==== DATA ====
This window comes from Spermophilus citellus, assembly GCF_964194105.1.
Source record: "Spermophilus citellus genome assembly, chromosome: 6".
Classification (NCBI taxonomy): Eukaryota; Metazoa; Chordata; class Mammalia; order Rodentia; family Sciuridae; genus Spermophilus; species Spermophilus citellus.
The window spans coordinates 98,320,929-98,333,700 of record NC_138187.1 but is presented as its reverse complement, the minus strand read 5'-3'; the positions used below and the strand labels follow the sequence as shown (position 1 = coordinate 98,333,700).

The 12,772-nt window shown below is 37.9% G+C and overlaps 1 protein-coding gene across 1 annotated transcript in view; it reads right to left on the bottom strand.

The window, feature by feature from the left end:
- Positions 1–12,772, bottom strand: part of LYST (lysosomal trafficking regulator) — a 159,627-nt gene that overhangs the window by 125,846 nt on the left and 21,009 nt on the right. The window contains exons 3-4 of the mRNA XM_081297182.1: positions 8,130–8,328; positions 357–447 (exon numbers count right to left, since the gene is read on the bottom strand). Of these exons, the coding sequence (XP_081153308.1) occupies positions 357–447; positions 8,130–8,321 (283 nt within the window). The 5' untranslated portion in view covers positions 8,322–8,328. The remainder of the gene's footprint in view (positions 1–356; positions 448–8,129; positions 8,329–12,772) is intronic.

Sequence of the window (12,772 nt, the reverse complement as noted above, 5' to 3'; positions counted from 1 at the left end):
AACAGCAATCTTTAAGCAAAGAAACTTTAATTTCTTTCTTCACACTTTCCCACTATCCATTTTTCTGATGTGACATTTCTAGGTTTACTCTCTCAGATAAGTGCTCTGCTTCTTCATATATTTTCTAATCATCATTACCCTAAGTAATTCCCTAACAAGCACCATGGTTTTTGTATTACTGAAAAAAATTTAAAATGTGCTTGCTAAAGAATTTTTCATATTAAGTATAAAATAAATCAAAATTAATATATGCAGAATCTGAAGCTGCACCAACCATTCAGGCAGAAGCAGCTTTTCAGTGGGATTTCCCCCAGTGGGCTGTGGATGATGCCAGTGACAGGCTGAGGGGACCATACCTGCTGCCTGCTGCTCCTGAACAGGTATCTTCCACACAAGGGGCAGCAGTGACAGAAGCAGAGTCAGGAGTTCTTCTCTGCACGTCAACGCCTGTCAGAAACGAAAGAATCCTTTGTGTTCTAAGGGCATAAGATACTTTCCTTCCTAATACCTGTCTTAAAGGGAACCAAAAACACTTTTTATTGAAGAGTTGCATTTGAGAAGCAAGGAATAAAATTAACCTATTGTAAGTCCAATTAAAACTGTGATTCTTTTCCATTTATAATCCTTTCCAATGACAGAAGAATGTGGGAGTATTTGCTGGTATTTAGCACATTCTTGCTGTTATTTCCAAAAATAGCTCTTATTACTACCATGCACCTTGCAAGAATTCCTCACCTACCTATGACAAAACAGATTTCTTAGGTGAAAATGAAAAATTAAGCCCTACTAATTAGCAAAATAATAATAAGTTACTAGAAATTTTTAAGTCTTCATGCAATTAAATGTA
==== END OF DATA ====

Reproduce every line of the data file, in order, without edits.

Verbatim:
This window comes from Spermophilus citellus, assembly GCF_964194105.1.
Source record: "Spermophilus citellus genome assembly, chromosome: 6".
Classification (NCBI taxonomy): Eukaryota; Metazoa; Chordata; class Mammalia; order Rodentia; family Sciuridae; genus Spermophilus; species Spermophilus citellus.
The window spans coordinates 98,320,929-98,333,700 of record NC_138187.1 but is presented as its reverse complement, the minus strand read 5'-3'; the positions used below and the strand labels follow the sequence as shown (position 1 = coordinate 98,333,700).

The 12,772-nt window shown below is 37.9% G+C and overlaps 1 protein-coding gene across 1 annotated transcript in view; it reads right to left on the bottom strand.

The window, feature by feature from the left end:
- Positions 1–12,772, bottom strand: part of LYST (lysosomal trafficking regulator) — a 159,627-nt gene that overhangs the window by 125,846 nt on the left and 21,009 nt on the right. The window contains exons 3-4 of the mRNA XM_081297182.1: positions 8,130–8,328; positions 357–447 (exon numbers count right to left, since the gene is read on the bottom strand). Of these exons, the coding sequence (XP_081153308.1) occupies positions 357–447; positions 8,130–8,321 (283 nt within the window). The 5' untranslated portion in view covers positions 8,322–8,328. The remainder of the gene's footprint in view (positions 1–356; positions 448–8,129; positions 8,329–12,772) is intronic.

Sequence of the window (12,772 nt, the reverse complement as noted above, 5' to 3'; positions counted from 1 at the left end):
AACAGCAATCTTTAAGCAAAGAAACTTTAATTTCTTTCTTCACACTTTCCCACTATCCATTTTTCTGATGTGACATTTCTAGGTTTACTCTCTCAGATAAGTGCTCTGCTTCTTCATATATTTTCTAATCATCATTACCCTAAGTAATTCCCTAACAAGCACCATGGTTTTTGTATTACTGAAAAAAATTTAAAATGTGCTTGCTAAAGAATTTTTCATATTAAGTATAAAATAAATCAAAATTAATATATGCAGAATCTGAAGCTGCACCAACCATTCAGGCAGAAGCAGCTTTTCAGTGGGATTTCCCCCAGTGGGCTGTGGATGATGCCAGTGACAGGCTGAGGGGACCATACCTGCTGCCTGCTGCTCCTGAACAGGTATCTTCCACACAAGGGGCAGCAGTGACAGAAGCAGAGTCAGGAGTTCTTCTCTGCACGTCAACGCCTGTCAGAAACGAAAGAATCCTTTGTGTTCTAAGGGCATAAGATACTTTCCTTCCTAATACCTGTCTTAAAGGGAACCAAAAACACTTTTTATTGAAGAGTTGCATTTGAGAAGCAAGGAATAAAATTAACCTATTGTAAGTCCAATTAAAACTGTGATTCTTTTCCATTTATAATCCTTTCCAATGACAGAAGAATGTGGGAGTATTTGCTGGTATTTAGCACATTCTTGCTGTTATTTCCAAAAATAGCTCTTATTACTACCATGCACCTTGCAAGAATTCCTCACCTACCTATGACAAAACAGATTTCTTAGGTGAAAATGAAAAATTAAGCCCTACTAATTAGCAAAATAATAATAAGTTACTAGAAATTTTTAAGTCTTCATGCAATTAAATGTA